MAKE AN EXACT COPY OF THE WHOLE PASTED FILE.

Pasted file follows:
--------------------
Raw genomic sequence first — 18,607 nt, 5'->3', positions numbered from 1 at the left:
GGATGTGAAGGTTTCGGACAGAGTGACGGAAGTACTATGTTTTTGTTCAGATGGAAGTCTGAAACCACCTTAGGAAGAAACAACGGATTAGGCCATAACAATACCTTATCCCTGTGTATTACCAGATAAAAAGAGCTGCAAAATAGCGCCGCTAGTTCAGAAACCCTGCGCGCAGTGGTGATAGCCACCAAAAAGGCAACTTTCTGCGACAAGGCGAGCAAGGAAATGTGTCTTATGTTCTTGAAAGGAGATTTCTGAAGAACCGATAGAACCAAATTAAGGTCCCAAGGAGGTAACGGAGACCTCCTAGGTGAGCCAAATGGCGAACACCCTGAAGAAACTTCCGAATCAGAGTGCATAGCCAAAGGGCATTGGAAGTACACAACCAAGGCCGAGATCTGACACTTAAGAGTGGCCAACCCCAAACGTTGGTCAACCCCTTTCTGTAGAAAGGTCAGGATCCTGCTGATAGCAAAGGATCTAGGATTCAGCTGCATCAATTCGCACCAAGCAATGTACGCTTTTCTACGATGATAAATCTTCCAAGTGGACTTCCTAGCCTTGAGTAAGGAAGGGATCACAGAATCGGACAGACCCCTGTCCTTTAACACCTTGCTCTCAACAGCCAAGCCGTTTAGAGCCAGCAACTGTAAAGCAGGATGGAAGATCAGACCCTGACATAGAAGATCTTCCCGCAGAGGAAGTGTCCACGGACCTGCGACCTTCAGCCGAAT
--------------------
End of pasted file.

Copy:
Raw genomic sequence first — 18,607 nt, 5'->3', positions numbered from 1 at the left:
GGATGTGAAGGTTTCGGACAGAGTGACGGAAGTACTATGTTTTTGTTCAGATGGAAGTCTGAAACCACCTTAGGAAGAAACAACGGATTAGGCCATAACAATACCTTATCCCTGTGTATTACCAGATAAAAAGAGCTGCAAAATAGCGCCGCTAGTTCAGAAACCCTGCGCGCAGTGGTGATAGCCACCAAAAAGGCAACTTTCTGCGACAAGGCGAGCAAGGAAATGTGTCTTATGTTCTTGAAAGGAGATTTCTGAAGAACCGATAGAACCAAATTAAGGTCCCAAGGAGGTAACGGAGACCTCCTAGGTGAGCCAAATGGCGAACACCCTGAAGAAACTTCCGAATCAGAGTGCATAGCCAAAGGGCATTGGAAGTACACAACCAAGGCCGAGATCTGACACTTAAGAGTGGCCAACCCCAAACGTTGGTCAACCCCTTTCTGTAGAAAGGTCAGGATCCTGCTGATAGCAAAGGATCTAGGATTCAGCTGCATCAATTCGCACCAAGCAATGTACGCTTTTCTACGATGATAAATCTTCCAAGTGGACTTCCTAGCCTTGAGTAAGGAAGGGATCACAGAATCGGACAGACCCCTGTCCTTTAACACCTTGCTCTCAACAGCCAAGCCGTTTAGAGCCAGCAACTGTAAAGCAGGATGGAAGATCAGACCCTGACATAGAAGATCTTCCCGCAGAGGAAGTGTCCACGGACCTGCGACCTTCAGCCGAAT